Equity markets were slightly lower in January as an initial rally lost momentum on the back of concern about the slower than expected distribution of vaccines in Europe, as well as around the increased risk of transmission from variations of the virus in the UK, Brazil and South Africa. Against this background, the Trust’s net asset value fell by 1.6% while our benchmark index, the MSCI ACWI Financials Index, fell by 2.2%.
The results of the Senate run-off in Georgia giving the Democrats effective control of the Senate and House of Representatives raised expectations of additional stimulus leading to a jump in bond yields and inflation expectations. The steeper yield curve also provided support to bank stocks (prior to the broader market correction later in the month) with asset sensitive SMID-cap banks particularly strong, in particular Signature Bank and East West Bancorp
Conversely, our weakest performers were our holdings in Adyen, Mastercard and Arch Capital. Non-life insurance stocks were surprisingly weak in January despite fourth-quarter results for the most part being strong, with only a small number of exceptions, highlighting the improving pricing environment. As a result, we believe the weaker performance can be explained by investors rotating out of defensive sectors into more cyclical parts of the market.
US bank fourth quarter results came in better than expected largely due to the much lower loan loss provisions than expected, reflecting the resilience of the US economy albeit due to the huge fiscal and monetary stimulus in place to offset the impact of the pandemic. There was also a further fall in loans under deferral and trading revenues came in stronger than expected.
Not surprisingly loan balances have continued to decline, reflecting weak demand for credit and we would not expect it to pick up until the latter half of the year albeit a number of our SMID-cap banks continue to report extremely high levels of loan growth, including First Republic Bank, Signature Bank and SVB Financial Group. Positively, there are also signs of net interest margins plateauing supported by a reduction in excess liquidity and improving customer spreads.
Asian financials continued their outperformance in January driven by relative strength in both developed and emerging markets reflecting macro trends which continue to point towards an earlier and stronger recovery than in other regions. Looking back at the regional macro trends over the past month, what is striking is the strong recovery in exports with China, South Korea, Taiwan, Indonesia, Malaysia and Vietnam all showing double-digit rates of growth.
A key driver is IT and semiconductor exports (helping Taiwan in particular) but even south-east Asian markets, not driven by such exports, showed positive trends. Thailand’s exports showed the first positive figure in eight months, with the only laggard in the region being the Philippines. The strong trade picture helped to offset what remains a depressed domestic consumption picture in many economies in the region, but this is expected to recover as the year progresses.
The announcement of India’s budget was well received by markets and has provided support for our Indian holdings (our largest emerging market exposure) in early February. The budget included looser than expected fiscal deficit targets with a focus on infrastructure investment and privatisation. While we invest in the private sector banks in India, the announcement of a capital infusion into the state banks along with the creation of a ‘bad bank’ is positive for the financial sector overall given the drag on underlying economic growth from a weak state banking sector.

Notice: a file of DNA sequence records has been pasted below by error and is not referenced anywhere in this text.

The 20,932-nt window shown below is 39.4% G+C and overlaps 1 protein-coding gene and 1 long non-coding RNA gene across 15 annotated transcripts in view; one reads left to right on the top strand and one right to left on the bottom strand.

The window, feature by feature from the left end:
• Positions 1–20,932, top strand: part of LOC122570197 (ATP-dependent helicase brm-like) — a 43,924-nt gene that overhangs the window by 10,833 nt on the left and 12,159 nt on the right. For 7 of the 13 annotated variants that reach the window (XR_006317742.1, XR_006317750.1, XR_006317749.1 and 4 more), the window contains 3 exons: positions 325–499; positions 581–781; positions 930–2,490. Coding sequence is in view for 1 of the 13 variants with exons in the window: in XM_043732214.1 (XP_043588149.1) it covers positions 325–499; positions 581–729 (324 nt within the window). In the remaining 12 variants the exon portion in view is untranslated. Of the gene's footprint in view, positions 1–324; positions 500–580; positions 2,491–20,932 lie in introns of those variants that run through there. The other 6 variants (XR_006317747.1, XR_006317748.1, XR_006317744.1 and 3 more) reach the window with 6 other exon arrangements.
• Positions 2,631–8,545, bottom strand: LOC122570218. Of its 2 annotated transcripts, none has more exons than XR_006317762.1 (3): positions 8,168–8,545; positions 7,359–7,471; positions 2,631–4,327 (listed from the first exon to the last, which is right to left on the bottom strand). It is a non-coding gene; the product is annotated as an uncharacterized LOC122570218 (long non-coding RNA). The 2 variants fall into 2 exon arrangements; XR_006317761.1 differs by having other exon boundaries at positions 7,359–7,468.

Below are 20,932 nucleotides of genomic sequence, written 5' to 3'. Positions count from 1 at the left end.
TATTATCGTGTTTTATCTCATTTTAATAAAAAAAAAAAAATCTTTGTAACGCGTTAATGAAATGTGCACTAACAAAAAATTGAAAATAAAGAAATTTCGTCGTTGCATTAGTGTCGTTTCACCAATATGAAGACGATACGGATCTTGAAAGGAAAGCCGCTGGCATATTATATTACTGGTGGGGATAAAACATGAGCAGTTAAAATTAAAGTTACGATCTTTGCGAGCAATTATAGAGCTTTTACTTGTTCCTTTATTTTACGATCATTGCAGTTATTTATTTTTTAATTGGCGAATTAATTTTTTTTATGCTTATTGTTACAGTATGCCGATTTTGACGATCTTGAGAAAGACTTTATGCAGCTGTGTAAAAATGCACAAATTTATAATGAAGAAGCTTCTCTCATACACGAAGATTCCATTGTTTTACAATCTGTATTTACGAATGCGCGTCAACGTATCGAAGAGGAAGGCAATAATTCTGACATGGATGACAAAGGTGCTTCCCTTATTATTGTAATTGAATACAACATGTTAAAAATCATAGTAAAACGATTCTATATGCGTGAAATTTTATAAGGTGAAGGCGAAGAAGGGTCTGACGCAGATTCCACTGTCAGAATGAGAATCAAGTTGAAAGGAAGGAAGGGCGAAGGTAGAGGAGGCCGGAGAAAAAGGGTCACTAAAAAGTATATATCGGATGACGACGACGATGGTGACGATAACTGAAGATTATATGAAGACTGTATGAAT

European financials were affected by concerns surrounding a resurgence in infection rates, renewed economic restrictions and a delayed rollout of the vaccine by the EU. With growth expectations for 2021 downgraded and relatively tight dividend restrictions limiting the capital return potential in the short term, European financials underperformed in the month. UBS’s share price bucked the trend with strong fourth quarter results due to strong net new money inflows, improved wealth management efficiency and resilient asset quality.
Over the past 30 years financials have without fail outperformed underlying equity markets from market lows whether it was the early 1990’s recession, the UK exiting the ERM, the Asian financial crisis and collapse of Long-Term Capital Management (LTCM), the TMT bubble, the global financial crisis, the eurozone crisis and the UK referendum. In the first year following the date markets hit a low the outperformance is fairly consistent and continues into the second year, albeit the dispersion of returns increases.
The only time the sector gave up some of its outperformance, was following the recovery in equity markets from the collapse of LTCM in October 1998 as the TMT bubble began to inflate through 1999. If we take the market low as 23 March last year, then financials underperformed to the end of January by 6.9%. Even if we take the performance from the day Pfizer announced the results of its vaccine trials, resulting in a sharp rotation back into financials, the sector has only outperformed by 6.5%.
This compares to historic outperformance of 19.3%, 22.5% and 25.6% over six months, one year and two years from the market lows listed above. This would suggest that if history is repeated, the sector offers much more relative upside. Logically, as it is a beneficiary of economies opening up, it makes sense that it should be outperforming. There have been no capital issues in the sector and with its earnings forecast to rise sharply as loan and insurance losses normalise over the next couple of years, we remain very positive on the outlook.